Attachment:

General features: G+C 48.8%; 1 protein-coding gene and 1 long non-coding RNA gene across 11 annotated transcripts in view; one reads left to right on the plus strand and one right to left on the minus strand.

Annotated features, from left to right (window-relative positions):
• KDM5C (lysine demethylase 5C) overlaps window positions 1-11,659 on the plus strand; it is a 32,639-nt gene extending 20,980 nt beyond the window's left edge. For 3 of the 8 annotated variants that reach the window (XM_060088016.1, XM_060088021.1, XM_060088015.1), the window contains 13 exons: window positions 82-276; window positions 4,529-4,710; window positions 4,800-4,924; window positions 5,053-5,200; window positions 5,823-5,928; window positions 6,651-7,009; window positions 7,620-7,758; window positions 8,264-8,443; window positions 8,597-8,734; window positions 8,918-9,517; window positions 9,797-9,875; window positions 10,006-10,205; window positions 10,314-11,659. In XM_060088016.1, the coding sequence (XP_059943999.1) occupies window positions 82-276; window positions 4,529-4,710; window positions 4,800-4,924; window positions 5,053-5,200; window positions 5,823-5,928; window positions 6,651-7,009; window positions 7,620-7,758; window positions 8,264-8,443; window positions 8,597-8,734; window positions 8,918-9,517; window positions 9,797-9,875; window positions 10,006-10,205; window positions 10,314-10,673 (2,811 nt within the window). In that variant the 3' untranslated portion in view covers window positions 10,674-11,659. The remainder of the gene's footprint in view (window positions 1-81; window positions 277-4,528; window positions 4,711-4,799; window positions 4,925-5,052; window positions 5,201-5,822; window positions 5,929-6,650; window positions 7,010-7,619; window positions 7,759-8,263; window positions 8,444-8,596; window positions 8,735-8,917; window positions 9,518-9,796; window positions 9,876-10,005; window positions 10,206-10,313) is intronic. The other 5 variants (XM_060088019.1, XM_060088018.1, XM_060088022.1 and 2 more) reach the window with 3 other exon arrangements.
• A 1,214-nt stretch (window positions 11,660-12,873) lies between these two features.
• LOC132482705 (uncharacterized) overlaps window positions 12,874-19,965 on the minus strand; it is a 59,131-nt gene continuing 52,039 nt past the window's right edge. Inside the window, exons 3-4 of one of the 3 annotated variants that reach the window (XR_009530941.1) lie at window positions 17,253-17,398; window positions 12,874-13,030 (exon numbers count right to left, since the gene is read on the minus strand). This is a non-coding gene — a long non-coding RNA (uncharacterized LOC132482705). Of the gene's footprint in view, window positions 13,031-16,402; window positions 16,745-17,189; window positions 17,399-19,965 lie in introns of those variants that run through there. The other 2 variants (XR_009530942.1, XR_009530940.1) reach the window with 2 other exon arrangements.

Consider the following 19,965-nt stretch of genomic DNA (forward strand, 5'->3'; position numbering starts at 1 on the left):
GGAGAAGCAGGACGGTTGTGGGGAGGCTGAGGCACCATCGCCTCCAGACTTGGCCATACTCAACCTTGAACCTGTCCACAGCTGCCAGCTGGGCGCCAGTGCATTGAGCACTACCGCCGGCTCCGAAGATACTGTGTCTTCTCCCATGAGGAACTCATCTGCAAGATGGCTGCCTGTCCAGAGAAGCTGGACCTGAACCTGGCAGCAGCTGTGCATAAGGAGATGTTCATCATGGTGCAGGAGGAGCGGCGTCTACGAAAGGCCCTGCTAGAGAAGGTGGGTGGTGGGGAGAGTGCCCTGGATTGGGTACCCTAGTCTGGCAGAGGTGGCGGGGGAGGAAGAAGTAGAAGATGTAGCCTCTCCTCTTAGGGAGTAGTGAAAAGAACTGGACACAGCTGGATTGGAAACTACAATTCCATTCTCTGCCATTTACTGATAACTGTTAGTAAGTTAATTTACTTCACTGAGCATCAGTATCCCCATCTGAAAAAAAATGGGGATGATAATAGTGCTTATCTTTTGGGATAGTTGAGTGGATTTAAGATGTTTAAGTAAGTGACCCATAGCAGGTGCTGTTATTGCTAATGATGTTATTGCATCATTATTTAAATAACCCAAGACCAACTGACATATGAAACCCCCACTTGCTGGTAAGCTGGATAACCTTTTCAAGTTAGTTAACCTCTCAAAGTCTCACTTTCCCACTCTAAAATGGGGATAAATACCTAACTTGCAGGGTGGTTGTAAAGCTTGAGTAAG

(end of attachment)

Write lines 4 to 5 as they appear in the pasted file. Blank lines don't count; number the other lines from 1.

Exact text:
• A 1,214-nt stretch (window positions 11,660-12,873) lies between these two features.
• LOC132482705 (uncharacterized) overlaps window positions 12,874-19,965 on the minus strand; it is a 59,131-nt gene continuing 52,039 nt past the window's right edge. Inside the window, exons 3-4 of one of the 3 annotated variants that reach the window (XR_009530941.1) lie at window positions 17,253-17,398; window positions 12,874-13,030 (exon numbers count right to left, since the gene is read on the minus strand). This is a non-coding gene — a long non-coding RNA (uncharacterized LOC132482705). Of the gene's footprint in view, window positions 13,031-16,402; window positions 16,745-17,189; window positions 17,399-19,965 lie in introns of those variants that run through there. The other 2 variants (XR_009530942.1, XR_009530940.1) reach the window with 2 other exon arrangements.